How to Pickle Tomatoes: The Best / Easiest Recipe

How to Pickle Tomatoes

The end of summer and a bumper crop of tomatoes means preservation mode is in full effect at Casa Curtis. If you want to store some of your tomatoes for winter, pickling is a unique idea and it’s crazy easy. We’ve shown you how to can tomatoes without a canner, but that doesn’t really work for cherry tomatoes, just because you’d have to peel them and they tend to turn to mush. We’ve also showed you how to roast tomatoes and pack them in oil. YUM. You can also freeze them, I love doing that so I can toss them onto a bowl of hot pasta anytime. But why not do something fun, unique, and totally giftable to make your tomatoes last after the plants are long gone?

Pickled Tomatoes Recipe

A great way to preserve and store cherry tomatoes is to pickle them. It sounds kinda nasty (at least I thought so at first), but I played around with it for a while and came up with an easy recipe that all my taste-testers have given mad props too. Learn how to pickle tomatoes with my cherry tomato pickling recipe after the jump…

Pickled Tomato Recipe

Prep the Tomatoes
Wash your tomatoes and remove the stems.
Poke 2-3 holes through your tomatoes with a skewer. This allows the brine to seep in. You could also peel the tomatoes, but they tend to turn to mush and peeling cherry tomatoes is a pain, trust.
Place the tomatoes in a sterilized jar (simply boil the jar or run through the dishasher with no soap).
Add some fresh dill on top. You could also add some pearl onions or peppers or whatever you like.

Prepare Your Brine
In a small pot combine the following (adjust seasonings to your taste if you like)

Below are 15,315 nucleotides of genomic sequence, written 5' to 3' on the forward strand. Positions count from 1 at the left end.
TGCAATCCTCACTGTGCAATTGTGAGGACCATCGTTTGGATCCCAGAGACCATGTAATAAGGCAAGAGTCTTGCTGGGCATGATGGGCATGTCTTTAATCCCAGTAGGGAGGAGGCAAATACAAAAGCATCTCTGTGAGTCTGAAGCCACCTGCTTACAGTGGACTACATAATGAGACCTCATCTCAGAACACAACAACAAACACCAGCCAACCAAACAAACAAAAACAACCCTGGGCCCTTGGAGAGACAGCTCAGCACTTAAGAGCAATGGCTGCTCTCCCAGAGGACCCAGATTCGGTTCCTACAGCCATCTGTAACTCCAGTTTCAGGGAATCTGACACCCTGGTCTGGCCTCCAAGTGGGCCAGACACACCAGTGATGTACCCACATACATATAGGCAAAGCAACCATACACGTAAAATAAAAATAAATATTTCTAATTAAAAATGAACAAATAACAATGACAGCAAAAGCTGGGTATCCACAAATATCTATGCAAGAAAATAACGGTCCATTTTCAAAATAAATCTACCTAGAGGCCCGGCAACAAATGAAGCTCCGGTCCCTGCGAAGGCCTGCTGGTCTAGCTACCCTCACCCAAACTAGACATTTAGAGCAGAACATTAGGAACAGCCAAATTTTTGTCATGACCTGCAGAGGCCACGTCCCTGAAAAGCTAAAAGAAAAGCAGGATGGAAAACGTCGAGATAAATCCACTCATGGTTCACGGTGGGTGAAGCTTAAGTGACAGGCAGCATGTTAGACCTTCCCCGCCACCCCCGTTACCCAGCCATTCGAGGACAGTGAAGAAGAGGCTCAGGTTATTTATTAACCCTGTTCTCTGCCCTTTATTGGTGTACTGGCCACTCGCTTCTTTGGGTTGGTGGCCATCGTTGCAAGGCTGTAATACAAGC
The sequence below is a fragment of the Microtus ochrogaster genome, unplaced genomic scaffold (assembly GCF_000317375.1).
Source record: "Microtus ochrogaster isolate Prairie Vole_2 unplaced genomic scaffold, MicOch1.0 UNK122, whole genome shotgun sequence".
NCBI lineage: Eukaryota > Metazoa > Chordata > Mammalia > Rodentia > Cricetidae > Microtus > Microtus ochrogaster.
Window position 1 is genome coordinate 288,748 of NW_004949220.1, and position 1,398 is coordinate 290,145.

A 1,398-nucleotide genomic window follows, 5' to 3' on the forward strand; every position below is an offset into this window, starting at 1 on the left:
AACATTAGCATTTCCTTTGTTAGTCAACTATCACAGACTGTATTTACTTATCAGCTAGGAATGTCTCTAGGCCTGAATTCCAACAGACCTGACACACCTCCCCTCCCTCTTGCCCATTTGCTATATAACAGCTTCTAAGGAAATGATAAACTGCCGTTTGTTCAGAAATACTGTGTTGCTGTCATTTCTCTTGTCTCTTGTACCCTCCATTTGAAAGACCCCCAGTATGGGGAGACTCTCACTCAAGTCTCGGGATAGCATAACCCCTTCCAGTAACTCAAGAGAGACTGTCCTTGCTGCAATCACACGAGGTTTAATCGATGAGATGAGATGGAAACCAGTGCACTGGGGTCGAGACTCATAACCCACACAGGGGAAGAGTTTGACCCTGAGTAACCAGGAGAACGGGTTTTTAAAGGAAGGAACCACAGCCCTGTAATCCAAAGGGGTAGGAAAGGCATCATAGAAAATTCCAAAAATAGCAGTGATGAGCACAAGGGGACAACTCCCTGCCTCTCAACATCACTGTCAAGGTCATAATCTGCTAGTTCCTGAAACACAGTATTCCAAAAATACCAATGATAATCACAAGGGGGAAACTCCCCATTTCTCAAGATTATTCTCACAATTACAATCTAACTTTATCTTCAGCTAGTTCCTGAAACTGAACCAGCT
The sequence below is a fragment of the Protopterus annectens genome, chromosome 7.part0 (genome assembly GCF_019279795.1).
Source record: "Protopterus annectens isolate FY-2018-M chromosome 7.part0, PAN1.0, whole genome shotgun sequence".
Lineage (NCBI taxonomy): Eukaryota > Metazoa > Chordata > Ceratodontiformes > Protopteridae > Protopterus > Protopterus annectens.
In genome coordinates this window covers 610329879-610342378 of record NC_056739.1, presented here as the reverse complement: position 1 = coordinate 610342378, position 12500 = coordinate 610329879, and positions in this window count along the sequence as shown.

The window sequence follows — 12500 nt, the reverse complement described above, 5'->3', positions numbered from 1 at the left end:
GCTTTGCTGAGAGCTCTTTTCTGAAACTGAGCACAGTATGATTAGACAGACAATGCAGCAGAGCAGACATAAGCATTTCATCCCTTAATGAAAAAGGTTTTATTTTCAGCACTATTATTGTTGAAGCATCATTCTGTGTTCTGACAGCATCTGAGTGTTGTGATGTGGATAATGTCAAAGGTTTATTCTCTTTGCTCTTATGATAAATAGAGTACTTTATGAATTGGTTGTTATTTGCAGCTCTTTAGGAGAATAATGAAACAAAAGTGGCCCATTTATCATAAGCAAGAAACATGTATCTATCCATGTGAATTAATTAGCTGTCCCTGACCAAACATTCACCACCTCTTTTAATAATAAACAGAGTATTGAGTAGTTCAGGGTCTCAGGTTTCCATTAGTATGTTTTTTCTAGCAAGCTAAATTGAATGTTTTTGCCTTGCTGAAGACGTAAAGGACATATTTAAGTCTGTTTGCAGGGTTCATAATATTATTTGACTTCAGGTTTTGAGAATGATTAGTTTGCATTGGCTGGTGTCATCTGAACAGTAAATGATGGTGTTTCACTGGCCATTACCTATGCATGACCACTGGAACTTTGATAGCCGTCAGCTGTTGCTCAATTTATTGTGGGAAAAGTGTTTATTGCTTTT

1.5 cups apple cider vinegar
1.5 cups filtered water
2 tbls salt
2 tbls sugar
4-8 garlic cloves, sliced
Pinch coriander
4-6 peppercorns

Bring the mixture to a boil for 3-5 minutes. Remove from heat, allow to cool to room temperature.

Pour the brine into your jars over the tomatoes. It’s enough for about 3, maybe 4 pints depending on how much evaporated and how many tomatoes are stuffed into your jar.

Cover the jar with a sterilized lid and screw your ring on. Put them in the refrigerator and let them sit for at least 24 hours to soak up the goodness. They will last a long time refrigerated, a few months. That is if you don’t eat them all first.

pickling tomatoes

Curious how to use them? Here’s some ideas… they are great on a cheese plate, tossed into a salad or in a pasta salad, or diced up into a tomato relish for burgers and hot dogs. Or, my favorite – in a martini. My hubs likes ’em in a bloody mary too.



Lynn Voigt

I don’t see any recipe either or any other link to find it. If someone knows how to get to the recipe or would share it again, please do.


Ladies, I would really like to see the recipe for the tomatoes (actually, all of them) but the HP ads that keep popping up are preventing me from seeing any of the blog. :o( I am happy to view and support any company that supports the blog, but if I can’t read anything, whats the point?


I am not having any problem like that. More than likely those ads are on your end. You might have somehow let a program through your firewall and it is giving you those pop up ads. Check your allowed programs in your firewall and your security settings.


It happened to me as well. Not so much a pop up as you get redirected to a separate page that will send you back here after 30 seconds. (It didn’t for me.) My least favorite type add short of an actual pop up. Good news is that you can get around it by hitting the X button on your browser when this page loads before the ad moves you. Takes good timing, but it almost always works for this type of ad.


Can you processes these tomatoes in a water bath to preserve? I pickle all sorts of other things and store in the pantry….I wonder if that would work? Have you tried? Thanks.

Camine Pappas

Made these over the weekend. The result was spectacular. I used multicolored, heirloom cherry tomatoes and they were pretty and sweet and just enough sour. I added a smidgeon of dried fennel seed as well to the brine and only cooled it 20 minutes instead of cooling to room temperature. I might suggest less than a sprig of dill, it was overpowering. Just a small bit of fresh seems like it would have balanced better. I served these over a filet marinated in a peppercorn vinaigrette that I grilled outdoors. So yummy and summery! I’m getting ready to post your tomato recipe on my blog, too!


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